Vermont's Peter Welch Votes to Impeach Donald Trump | Off Message

Vermont's Peter Welch Votes to Impeach Donald Trump

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U.S. Rep. Peter Welch - FILE: PAUL HEINTZ
  • File: Paul Heintz
  • U.S. Rep. Peter Welch
Updated at 10:07 p.m.

In a historic moment Wednesday night, U.S. Rep. Peter Welch (D-Vt.) voted to impeach President Donald Trump.

Vermont's sole delegate to the U.S. House joined a majority of his colleagues in seeking removal of the president. It marked the third time that an American president has been impeached.



Welch supported both articles up for a vote on Wednesday. The first accused Trump of abusing the powers of the presidency by seeking Ukrainian interference in the 2020 election. The second alleged that the president obstructed Congress' investigation of the matter.

“It’s the most significant vote I have taken in Congress,” Welch told Seven Days earlier Wednesday. “It’s not difficult because the evidence is overwhelming.”

Speaking on the House floor that afternoon, Welch hailed what he called "our shared respect for the Constitution of the United States" and he accused Trump of violating its "bedrock principles."
By seeking political favors from Ukraine, Welch said, the president had "willfully infringed upon the right of citizens to decide who will lead our nation — and in doing so, he placed himself above the law and in violation of his oath."

When Trump failed to cooperate with the congressional investigation, Welch said, he "repudiated our constitutional system of checks and balances and further violated his oath to preserve, protect and defend the Constitution."

Welch, who is serving his seventh term in Congress, called Wednesday’s votes “consequential and also very sad.” The impeachment process is “very traumatic for the country,” he told Seven Days. “It’s an extraordinary remedy that the founders provided in the Constitution to be used rarely — and this is a rare occasion.”

The Norwich Democrat spent more than two years resisting efforts by his party’s base to impeach the president. His position shifted in July, when he said that Trump’s refusal to yield to congressional oversight and his racist attacks on members of Congress merited impeachment.

Welch later played a central role in the process. In October, the House Permanent Select Committee on Intelligence, on which he serves, began deposing witnesses to the Ukrainian affair. In November, he participated in the committee’s public impeachment hearings.
Following Wednesday’s vote, the action now moves to the Senate, which can vote to acquit the president or remove him from office. Welch expressed skepticism that the upper chamber would conduct a fair trial, noting the Senate Majority Leader Mitch McConnell (R-Ky.) has said that he is working closely with the White House on how to proceed.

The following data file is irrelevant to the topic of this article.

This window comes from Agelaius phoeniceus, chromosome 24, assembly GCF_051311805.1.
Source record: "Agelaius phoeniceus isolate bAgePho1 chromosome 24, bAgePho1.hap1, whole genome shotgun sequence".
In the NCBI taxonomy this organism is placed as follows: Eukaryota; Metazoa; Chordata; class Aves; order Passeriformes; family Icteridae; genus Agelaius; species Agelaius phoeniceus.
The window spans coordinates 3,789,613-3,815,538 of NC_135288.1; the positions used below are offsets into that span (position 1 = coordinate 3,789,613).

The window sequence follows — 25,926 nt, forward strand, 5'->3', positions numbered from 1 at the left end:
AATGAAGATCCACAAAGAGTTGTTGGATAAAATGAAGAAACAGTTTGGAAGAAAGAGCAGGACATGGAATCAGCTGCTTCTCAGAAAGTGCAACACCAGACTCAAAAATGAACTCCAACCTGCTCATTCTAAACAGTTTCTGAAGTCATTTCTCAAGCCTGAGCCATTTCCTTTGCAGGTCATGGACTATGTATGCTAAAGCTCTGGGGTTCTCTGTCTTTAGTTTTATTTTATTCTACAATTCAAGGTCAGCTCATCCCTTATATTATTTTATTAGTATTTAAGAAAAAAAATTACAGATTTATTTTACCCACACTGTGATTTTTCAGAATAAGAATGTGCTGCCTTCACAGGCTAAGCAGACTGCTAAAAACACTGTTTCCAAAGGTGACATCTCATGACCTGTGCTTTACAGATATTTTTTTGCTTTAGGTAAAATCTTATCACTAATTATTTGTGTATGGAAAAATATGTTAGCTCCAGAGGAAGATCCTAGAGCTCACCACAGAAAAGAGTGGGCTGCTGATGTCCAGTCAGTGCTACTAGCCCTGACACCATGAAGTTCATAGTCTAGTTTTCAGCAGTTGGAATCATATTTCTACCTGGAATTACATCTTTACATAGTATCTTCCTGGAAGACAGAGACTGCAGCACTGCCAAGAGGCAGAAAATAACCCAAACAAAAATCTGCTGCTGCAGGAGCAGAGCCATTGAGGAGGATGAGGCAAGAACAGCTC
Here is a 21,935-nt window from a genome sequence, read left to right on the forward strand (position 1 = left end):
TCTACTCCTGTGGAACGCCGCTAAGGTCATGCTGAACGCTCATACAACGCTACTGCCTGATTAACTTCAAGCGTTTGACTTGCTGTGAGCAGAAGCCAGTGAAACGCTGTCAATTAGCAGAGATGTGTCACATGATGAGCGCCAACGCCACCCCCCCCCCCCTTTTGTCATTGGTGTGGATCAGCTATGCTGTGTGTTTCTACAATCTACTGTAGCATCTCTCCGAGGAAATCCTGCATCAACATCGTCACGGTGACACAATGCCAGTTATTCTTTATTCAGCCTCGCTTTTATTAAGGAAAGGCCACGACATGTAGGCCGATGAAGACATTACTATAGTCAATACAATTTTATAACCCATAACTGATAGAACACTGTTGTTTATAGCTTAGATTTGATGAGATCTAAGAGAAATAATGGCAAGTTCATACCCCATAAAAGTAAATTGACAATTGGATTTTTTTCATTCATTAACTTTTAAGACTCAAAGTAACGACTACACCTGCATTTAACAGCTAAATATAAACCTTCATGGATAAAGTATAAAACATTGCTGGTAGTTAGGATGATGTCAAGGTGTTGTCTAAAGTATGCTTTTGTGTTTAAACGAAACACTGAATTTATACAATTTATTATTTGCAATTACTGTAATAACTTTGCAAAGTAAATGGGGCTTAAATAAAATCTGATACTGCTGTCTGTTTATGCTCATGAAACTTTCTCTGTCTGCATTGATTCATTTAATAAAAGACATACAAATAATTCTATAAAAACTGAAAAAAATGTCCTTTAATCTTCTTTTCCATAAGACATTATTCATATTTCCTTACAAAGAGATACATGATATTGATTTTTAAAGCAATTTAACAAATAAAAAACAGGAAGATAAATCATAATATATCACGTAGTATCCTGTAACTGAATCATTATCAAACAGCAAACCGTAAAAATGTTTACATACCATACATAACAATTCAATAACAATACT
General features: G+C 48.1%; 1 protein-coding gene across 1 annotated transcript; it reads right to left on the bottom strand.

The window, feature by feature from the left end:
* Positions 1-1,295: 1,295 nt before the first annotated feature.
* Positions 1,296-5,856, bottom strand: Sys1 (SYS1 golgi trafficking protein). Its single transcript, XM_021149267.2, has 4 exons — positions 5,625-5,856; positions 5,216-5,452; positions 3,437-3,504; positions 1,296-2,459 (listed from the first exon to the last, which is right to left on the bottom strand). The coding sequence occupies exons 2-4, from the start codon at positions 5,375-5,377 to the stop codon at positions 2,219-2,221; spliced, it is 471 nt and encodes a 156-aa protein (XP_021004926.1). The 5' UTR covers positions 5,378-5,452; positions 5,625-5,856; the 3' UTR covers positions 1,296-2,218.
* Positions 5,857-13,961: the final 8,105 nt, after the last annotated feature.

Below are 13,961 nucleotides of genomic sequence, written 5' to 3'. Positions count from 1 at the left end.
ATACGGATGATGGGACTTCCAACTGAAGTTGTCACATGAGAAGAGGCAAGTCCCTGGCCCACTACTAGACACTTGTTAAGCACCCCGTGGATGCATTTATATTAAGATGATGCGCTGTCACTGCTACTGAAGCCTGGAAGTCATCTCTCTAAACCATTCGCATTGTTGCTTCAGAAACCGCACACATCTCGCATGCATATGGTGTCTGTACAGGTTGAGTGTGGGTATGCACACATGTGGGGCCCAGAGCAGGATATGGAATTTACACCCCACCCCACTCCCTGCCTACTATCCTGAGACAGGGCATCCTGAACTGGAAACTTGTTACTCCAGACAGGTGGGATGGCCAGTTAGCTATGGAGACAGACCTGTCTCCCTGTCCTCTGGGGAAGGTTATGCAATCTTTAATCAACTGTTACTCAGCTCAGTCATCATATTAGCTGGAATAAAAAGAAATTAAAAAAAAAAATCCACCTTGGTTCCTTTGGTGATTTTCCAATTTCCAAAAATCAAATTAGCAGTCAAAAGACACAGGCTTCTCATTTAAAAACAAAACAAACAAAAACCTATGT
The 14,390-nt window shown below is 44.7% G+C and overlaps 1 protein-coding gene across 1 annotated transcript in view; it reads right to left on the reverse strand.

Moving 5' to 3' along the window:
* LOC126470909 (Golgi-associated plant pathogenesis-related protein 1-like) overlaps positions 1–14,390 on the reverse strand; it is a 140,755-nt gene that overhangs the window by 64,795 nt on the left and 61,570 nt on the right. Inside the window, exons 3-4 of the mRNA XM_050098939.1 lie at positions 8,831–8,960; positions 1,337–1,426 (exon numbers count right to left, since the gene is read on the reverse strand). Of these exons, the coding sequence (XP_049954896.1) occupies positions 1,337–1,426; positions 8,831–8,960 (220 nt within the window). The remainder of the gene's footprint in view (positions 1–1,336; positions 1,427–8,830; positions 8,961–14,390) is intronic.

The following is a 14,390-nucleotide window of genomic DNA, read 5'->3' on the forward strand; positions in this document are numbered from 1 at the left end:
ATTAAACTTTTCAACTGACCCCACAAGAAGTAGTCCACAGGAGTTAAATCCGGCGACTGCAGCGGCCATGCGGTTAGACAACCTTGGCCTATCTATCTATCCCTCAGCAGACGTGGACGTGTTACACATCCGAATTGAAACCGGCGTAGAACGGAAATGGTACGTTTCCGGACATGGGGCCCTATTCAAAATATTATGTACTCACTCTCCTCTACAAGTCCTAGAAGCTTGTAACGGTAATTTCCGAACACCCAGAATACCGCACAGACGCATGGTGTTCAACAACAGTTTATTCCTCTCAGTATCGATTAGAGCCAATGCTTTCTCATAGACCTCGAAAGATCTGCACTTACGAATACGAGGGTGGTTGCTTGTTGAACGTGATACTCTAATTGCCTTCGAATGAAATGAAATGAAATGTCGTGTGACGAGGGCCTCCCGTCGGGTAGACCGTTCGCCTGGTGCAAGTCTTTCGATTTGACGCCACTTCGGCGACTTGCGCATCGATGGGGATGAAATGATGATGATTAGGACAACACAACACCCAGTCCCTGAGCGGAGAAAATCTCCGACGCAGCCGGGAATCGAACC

“Even though he’s sitting as a juror, he’s coordinating with the defendant,” Welch said. “So it’s hard to be optimistic that there’s going to be anything on the level where Mitch McConnell is in charge.”

Nevertheless, Welch said he hoped that a simple majority of the Senate would vote to compel production of evidence and testimony from those closest to the president. “It’s pretty obvious that if the Senate wants to have a trial that’s based on evidence, they should seek evidence that they don’t have,” he said.

In written statements issued Wednesday night, Vermont’s two U.S. senators said they took seriously their responsibility to serve as impartial jurors in the Senate’s impeachment trial.

“Whether the Senate functions as a true court of impeachment as the Founders envisioned — steadfastly pursuing the truth and upholding our oaths to pursue impartial justice — or functions merely as President Trump’s legal defense team will define us for decades to come,” Sen. Patrick Leahy (D-Vt.) said. “History will not look kindly upon those who place loyalty to this or any other president above our oaths to the Constitution.”

Leahy, the most senior member of the institution, said, “I have seen the Senate, at its best, rise to the occasion to be the conscience of the nation. If there ever were a time for the Senate to serve as the conscience of the nation, it is now.”



In his own statement, Sen. Bernie Sanders (I-Vt.) repeated his oft-stated assessment that Trump is “the most corrupt president in our history.”

“I call on Mitch McConnell to conduct a full and fair trial to hold this president accountable, and I am fully prepared to uphold my responsibility as a juror in the United States Senate,” Sanders said.

Disclosure: Paul Heintz worked as Peter Welch's communications director from November 2008 to March 2011.